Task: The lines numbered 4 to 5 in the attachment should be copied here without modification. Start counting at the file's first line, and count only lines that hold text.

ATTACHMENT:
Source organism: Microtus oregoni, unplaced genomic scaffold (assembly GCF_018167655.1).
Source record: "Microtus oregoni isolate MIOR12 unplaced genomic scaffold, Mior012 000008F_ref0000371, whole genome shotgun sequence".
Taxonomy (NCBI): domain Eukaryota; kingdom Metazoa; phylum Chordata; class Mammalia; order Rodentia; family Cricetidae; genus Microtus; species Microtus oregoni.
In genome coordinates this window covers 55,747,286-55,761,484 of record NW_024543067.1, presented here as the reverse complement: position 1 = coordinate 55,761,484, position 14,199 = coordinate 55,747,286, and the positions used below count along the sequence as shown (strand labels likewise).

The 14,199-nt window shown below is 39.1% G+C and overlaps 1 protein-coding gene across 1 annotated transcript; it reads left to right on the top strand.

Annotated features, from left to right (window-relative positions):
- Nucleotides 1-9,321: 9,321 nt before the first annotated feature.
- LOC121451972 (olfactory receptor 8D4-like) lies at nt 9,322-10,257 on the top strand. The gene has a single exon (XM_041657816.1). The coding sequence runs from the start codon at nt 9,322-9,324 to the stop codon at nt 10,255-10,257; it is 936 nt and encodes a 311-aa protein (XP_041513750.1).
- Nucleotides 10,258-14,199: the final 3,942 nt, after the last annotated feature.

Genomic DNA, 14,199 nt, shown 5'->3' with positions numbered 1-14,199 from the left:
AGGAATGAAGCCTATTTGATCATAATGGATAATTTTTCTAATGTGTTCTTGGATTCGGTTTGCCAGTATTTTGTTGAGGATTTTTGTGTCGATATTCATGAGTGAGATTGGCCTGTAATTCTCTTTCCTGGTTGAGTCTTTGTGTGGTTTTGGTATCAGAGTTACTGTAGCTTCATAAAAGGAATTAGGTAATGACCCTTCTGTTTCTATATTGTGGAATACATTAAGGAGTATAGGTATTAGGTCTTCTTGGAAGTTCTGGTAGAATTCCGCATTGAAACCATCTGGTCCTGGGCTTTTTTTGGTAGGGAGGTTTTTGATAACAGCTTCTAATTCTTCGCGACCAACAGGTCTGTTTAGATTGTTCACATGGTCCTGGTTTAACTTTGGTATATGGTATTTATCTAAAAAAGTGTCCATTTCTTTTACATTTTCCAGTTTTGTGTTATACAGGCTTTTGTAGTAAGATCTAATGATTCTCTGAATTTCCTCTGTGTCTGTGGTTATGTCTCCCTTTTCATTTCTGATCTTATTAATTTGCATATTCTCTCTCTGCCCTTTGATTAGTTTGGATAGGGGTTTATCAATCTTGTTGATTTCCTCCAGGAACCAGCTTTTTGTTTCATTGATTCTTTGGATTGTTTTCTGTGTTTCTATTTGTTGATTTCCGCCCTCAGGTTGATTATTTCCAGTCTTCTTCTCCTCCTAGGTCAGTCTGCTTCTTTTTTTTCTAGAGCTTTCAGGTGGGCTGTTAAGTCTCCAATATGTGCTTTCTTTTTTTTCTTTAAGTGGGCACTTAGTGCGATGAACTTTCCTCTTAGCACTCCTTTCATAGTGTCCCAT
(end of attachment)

In genome coordinates this window covers 55,747,286-55,761,484 of record NW_024543067.1, presented here as the reverse complement: position 1 = coordinate 55,761,484, position 14,199 = coordinate 55,747,286, and the positions used below count along the sequence as shown (strand labels likewise).

The 14,199-nt window shown below is 39.1% G+C and overlaps 1 protein-coding gene across 1 annotated transcript; it reads left to right on the top strand.